North Coast Wine and Food Festival celebrates 7th year
Taking refuge under the shade of a tree at Rohnert Park’s SOMO Village Event Center Saturday, Santa Rosa resident Tina Sheldon, took a bite of her tuna bhel salad, an Indian street snack, and smiled in contentment.
The green vegetable mixture topped with pieces of albacore tuna and crispy chickpeas, prepared by chef Niven Patel of Santa Rosa’s Bollywood Bar & Clay Oven, seemed to hit the spot.
“It’s bright and cool on such a hot day,” Sheldon, 41, said. “It’s a really interesting mix of flavors.”
The small bite was one of the dozens prepared by 28 of the region’s best chefs for the seventh annual North Coast Wine & Food Festival, an event sponsored by The Press Democrat.
Close to 90 gold-medal winning wines, selected at the newspaper’s North Coast Wine Challenge, a blind tasting competition, were also poured at the event, attended by 1,600 people, many equipped with glasses and hats to deflect the heat.
“We have all these amazing places in our backyard but it’s kind of nice to have them all at one place,” Sheldon said.
Festival visitors moved from one booth to the next, speaking to chefs as they chopped and grilled food, or to winemakers as they poured libations. Plates ranged from griddle-grilled gulf shrimp with cocktail sauce and salsa verde prepared by Healdsburg’s Chalkboard restaurant, to maple syrup or chocolate-glazed donuts by City Garden Doughnuts & Coffee.
Wine selections included a Navarro Vineyards Riesling that earned North Coast Wine Challenge’s Best of Mendocino County, and a 2016 Cabernet Sauvignon from Napa County’s Black Stallion Estate Winery, also named best in its area.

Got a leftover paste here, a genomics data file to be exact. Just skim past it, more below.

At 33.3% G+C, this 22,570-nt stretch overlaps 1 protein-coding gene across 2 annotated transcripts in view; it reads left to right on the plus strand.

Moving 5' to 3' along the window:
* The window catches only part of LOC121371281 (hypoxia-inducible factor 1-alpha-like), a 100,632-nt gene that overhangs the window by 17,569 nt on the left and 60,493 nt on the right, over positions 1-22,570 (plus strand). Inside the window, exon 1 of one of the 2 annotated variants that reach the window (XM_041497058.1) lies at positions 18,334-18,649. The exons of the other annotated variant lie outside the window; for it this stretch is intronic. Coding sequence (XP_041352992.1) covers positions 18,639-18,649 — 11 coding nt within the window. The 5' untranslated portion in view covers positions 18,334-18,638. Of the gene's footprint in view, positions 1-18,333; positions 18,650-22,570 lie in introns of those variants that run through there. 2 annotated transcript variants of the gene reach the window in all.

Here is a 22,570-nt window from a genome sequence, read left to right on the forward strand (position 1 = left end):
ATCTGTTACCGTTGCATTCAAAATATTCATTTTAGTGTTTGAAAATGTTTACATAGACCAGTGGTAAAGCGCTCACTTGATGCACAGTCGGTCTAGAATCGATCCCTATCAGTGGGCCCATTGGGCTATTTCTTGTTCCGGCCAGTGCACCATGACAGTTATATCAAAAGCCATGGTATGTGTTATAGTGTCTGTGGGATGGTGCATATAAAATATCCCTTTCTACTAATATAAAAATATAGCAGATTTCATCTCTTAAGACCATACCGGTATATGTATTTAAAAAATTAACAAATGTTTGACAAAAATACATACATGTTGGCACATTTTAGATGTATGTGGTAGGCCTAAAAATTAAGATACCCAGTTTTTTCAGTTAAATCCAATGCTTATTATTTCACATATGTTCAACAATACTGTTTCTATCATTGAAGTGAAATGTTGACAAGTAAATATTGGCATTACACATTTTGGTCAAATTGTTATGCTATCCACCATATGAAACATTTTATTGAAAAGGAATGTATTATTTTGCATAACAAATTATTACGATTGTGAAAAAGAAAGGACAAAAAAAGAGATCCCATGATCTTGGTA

Wine tasters lined up at the booth for St. Francis Winery to try a sip of its 2016 Old Vines Zinfandel, Tres Viejos wine, a blended zin from three heritage vineyards.
The wine, which is only sold on-site at the winery’s Kenwood location, took home the Best of the Best award at the North Coast Wine Challenge this year after earning a near-perfect score — 99 out of 100 points. It’s the first zinfandel to claim the title.
“When I was making it, I knew these vineyards were tasting well together but I never knew it would take the top spot,” said St. Francis winemaker Katie Madigan. “It will hopefully give us a little bit more visibility for people to visit the winery and see the special wines we are showing.”
Petaluma couple Bill Lage and Kathy Spaletta said they both agreed the wine was “smooth,” and paired nicely with a braised rabbit dish by chef Krisztian Karkus of Windsor’s Tisza Bistro. The braised rabbit came with a spinach and gruyère spätzle, a traditional pasta found in Hungary, Austria and Switzerland. Saturday was the restaurant’s debut at the festival, and they were in good company.
“There’s a lot of culinary talent here,” Karkus said. “We feel uplifted. We feel recognized by the community.”
Patrons were encouraged to showcase their own culinary flare during a hands-on portion of the event led by author and chef John Ash. Attendees were invited to take their shot at making handmade corn tortillas, with ingredients donated by Santa Rosa’s La Tortilla Factory. They later used the tortillas to assemble their own exotic mushroom street tacos, adding their choice of toppings.
Nearby, attendees learned about Sonoma Family Meal, a nonprofit founded by Press Democrat food writer Heather Irwin that serves chef-made meals for families who lost homes in the 2017 wildfires. A portion of the festival’s profits will go toward the nonprofit.
Saturday’s North Coast Wine & Food Festival was the fourth for Bob Byrd, a 73-year-old resident from Sonoma who said he comes to diversify his wine palate. He subscribes to multiple wine clubs in the area, but the yearly event allows him to try something new.
“I’m trying wines I’m already familiar with, but I want to move up a level,” he said. “Here, we get to see what other people think are award-winning.”
You can reach Staff Writer Nashelly Chavez at 707-521-5203 or email@example.com. On Twitter @nashellytweets.